The multiple medication regimen that the patient must follow can be quite complex. Understanding the medications, schedule, side effects is very important. The patient must understand that: He/She will need to undergo further follow-up treatment & check-ups to prevent any untoward outcome and to achieve the desired goal. TREATMENT It will take time before He/She can fully see again (especially if the patient was just recently operated and released). Due to the Surgery done to Him/Her (ECCE with PCIOL), the patient is at risk for post operative complications such as infection of the operated part etc On the first postoperative day, visual acuity should be consistent with the refractive state of the eye, the clarity of the cornea and media, and the visual potential of the retina

30 and optic nerve. Mild edema of the eyelid may be evident, as well as some conjunctival injection. The cornea is normally clear with minimal edema and striae. The anterior chamber should be deep with mild cellular reaction. It is important to check whether the posterior capsule is intact and whether the IOL is positioned properly. The red reflex must be strong and clear and the intraocular pressures should be within normal limits. Transient intraocular pressure elevations may be observed and attributed to retained viscoelastic. Significant improvement of these initial findings is to be expected in subsequent postoperative evaluation as the ocular inflammation subsides typically within 2 weeks. Topical steroids and antibiotics are tapered accordingly. Refraction is believed to be stable at the sixth to eighth postoperative week, at which time corrective lenses can be prescribed. Significant postoperative astigmatism can be addressed by suture removal by the sixth week as guided by keratometry or corneal topography. The client will be taught to utilize all the methods discussed in the NCP (Nursing Care Plan) and will be guided so that self reliance is prevalent. The nurse/ health care provider will carefully instruct the client : HEALTH TEACHING Cough should be controlled. It is good practice not to drive or operate machinery for two to three weeks. Consumption of alcohol is discouraged because it results in higher risks behavior. Follow all the post operative and discharge instructions made by not only the doctor but the nurse/health care provider as well. The client will be referred to community facilities and schedules of guided workout programs will be provided in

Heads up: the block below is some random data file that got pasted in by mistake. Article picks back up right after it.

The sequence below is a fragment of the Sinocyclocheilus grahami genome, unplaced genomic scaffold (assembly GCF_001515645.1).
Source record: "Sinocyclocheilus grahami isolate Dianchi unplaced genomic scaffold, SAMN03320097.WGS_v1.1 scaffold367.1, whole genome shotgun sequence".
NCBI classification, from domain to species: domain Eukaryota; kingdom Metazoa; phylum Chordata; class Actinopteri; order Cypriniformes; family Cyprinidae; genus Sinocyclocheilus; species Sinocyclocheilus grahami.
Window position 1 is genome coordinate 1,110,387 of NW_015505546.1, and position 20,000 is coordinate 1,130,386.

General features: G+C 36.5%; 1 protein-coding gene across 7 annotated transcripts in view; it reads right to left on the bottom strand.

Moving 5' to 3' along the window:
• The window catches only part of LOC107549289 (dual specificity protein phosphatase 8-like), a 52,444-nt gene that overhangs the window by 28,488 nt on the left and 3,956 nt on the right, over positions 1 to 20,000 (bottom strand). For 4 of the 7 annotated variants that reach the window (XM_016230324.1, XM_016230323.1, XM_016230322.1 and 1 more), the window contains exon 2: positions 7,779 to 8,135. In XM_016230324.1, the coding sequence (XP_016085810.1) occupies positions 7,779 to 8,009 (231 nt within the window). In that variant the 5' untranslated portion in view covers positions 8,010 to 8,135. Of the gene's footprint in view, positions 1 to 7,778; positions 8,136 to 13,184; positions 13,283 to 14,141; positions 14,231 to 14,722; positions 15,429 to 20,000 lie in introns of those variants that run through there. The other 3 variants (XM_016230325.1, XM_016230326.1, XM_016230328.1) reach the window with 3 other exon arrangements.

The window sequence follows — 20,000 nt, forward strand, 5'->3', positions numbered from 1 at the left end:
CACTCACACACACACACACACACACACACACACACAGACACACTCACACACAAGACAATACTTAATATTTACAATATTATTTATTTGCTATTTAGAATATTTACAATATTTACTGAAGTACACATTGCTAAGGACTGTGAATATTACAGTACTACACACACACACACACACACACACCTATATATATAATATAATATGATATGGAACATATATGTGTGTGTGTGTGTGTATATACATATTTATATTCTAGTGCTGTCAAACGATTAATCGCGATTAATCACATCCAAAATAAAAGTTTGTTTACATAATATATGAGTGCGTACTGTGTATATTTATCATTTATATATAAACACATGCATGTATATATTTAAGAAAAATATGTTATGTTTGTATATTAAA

31 order to enhance client's motivation and increase chances for success of the attached nursing care plans. The nurse plays a vital role in caring for a Cataract & Post ECCE with PCIOL patient, mainly because it does not only entail the physical caring but the emotional aspects as well. These plans of care may be geared toward a favorable outcome not only for the patient but for the nurse/ health care provider as well. The client may be referred to community groups; facilities etc which may further help the recovery of the client. OUT-PATIENT REFERRAL The surgeon will see the patient after the procedure and again by agreement. This is generally one week after the extraction. If there are no complications, the next appointment will be a month later. At this time it is important for the patient to ask any specific questions he may have. The surgeon often sends a report to the patients general practitioner by mail or fax depending upon local policies and procedures. A list of medications is often sent. A nutritional plan that allows for small, frequent meals may be required. Liquid nutritional supplements may assist in meeting basic caloric requirements. High calorie nutritional supplements may be suggested for increasing dietary intake DIET using food products normally found at home. The patient may be placed on a bland diet or other food restrictions for the first seven to ten days. The patient is instructed to see his GP or specialist if there are complications. ALL REFERENCES: A. Book(s) Medical & Surgical Nursing, by: Brunner & Suddharts

32 Essentials of Nursing Practice, Susan Scott Ricci Fundamentals of Nursing, C. Taylor Fundamentals of Nursing, Kozier & Erb Fundamentals of Nursing, Potter-Perry http://healthmad.com/conditions-and-diseases/cataract-extraction-all-youneed-to-know/#ixzz16Vj7rntD http://healthmad.com/conditions-and-diseases/cataract-extraction-all-youneed-to-know/#ixzz16Vk8j9oH http://healthmad.com/conditions-and-diseases/cataract-extraction-all-youneed-to-know/#ixzz16VkjhHcT http://healthmad.com/conditions-and-diseases/cataract-extraction-all-youneed-to-know/#ixzz16VlNdeXb http://emedicine.medscape.com/article/1210914-overview http://emedicine.medscape.com/article/1210914-treatment http://emedicine.medscape.com/article/1210914-diagnosis http://emedicine.medscape.com/article/1210914-followup http://www.ijo.in/article.asp?issn=03014738;year=2002;volume=50;issue=1;spage=25;epage=28;aulast=Das http://nursingcrib.com/nursing-notes-reviewer/medical-surgicalnursing/cataract/ http://www.emedicinehealth.com/cataracts/article_em.htm http://www.nlm.nih.gov/medlineplus/ency/article/001001.htm http://nihseniorhealth.gov/cataract/whatisacataract/01.html Cataract - Wikipedia, the free encyclopedia.mht

B. Website(s)